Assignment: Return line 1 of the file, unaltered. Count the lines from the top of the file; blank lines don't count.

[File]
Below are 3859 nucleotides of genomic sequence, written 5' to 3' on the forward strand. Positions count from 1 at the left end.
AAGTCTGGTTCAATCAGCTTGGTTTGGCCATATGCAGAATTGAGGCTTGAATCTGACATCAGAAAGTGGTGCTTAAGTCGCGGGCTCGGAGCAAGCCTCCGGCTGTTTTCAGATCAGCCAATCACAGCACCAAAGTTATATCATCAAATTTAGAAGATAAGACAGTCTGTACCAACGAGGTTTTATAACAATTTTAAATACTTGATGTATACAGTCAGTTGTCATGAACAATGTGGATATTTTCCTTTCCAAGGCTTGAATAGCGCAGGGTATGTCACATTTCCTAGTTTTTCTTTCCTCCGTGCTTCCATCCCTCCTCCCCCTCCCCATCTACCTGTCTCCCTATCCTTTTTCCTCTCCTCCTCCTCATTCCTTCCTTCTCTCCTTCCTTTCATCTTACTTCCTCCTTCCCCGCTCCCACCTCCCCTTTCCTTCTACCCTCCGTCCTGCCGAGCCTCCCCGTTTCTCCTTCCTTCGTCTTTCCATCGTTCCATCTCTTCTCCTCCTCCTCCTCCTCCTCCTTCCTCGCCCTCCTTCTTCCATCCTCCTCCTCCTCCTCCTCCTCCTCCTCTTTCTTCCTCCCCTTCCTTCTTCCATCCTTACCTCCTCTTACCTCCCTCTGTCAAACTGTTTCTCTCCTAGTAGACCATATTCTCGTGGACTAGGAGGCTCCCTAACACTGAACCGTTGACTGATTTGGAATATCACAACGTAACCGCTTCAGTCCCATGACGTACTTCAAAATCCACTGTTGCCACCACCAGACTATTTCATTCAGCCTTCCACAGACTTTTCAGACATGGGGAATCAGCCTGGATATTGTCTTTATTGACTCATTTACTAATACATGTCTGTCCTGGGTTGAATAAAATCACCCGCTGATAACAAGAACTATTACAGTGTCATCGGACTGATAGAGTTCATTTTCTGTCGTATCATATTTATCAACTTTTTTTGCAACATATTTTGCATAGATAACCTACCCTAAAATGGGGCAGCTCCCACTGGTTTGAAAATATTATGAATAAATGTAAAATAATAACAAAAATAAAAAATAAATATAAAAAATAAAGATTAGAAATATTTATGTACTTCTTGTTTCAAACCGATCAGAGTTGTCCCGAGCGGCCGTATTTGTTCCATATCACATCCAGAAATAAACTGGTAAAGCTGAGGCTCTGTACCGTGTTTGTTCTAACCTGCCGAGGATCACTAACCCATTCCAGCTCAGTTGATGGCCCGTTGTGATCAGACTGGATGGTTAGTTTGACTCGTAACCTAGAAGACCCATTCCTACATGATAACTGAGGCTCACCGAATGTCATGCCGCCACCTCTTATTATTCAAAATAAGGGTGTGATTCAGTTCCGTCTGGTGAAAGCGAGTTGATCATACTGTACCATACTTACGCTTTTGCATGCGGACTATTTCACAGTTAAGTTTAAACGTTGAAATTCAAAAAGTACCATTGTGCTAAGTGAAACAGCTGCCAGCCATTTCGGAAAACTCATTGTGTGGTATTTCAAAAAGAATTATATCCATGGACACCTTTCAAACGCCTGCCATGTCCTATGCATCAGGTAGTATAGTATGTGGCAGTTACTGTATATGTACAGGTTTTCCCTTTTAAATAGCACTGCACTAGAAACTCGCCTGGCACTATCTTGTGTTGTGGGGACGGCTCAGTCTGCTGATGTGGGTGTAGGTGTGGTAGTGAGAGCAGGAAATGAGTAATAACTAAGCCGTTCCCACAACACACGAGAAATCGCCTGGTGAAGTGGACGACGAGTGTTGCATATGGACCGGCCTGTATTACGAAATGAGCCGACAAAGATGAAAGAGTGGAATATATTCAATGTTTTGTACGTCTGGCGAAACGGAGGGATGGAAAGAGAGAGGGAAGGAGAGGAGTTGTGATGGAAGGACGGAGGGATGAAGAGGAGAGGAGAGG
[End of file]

Below are 3859 nucleotides of genomic sequence, written 5' to 3' on the forward strand. Positions count from 1 at the left end.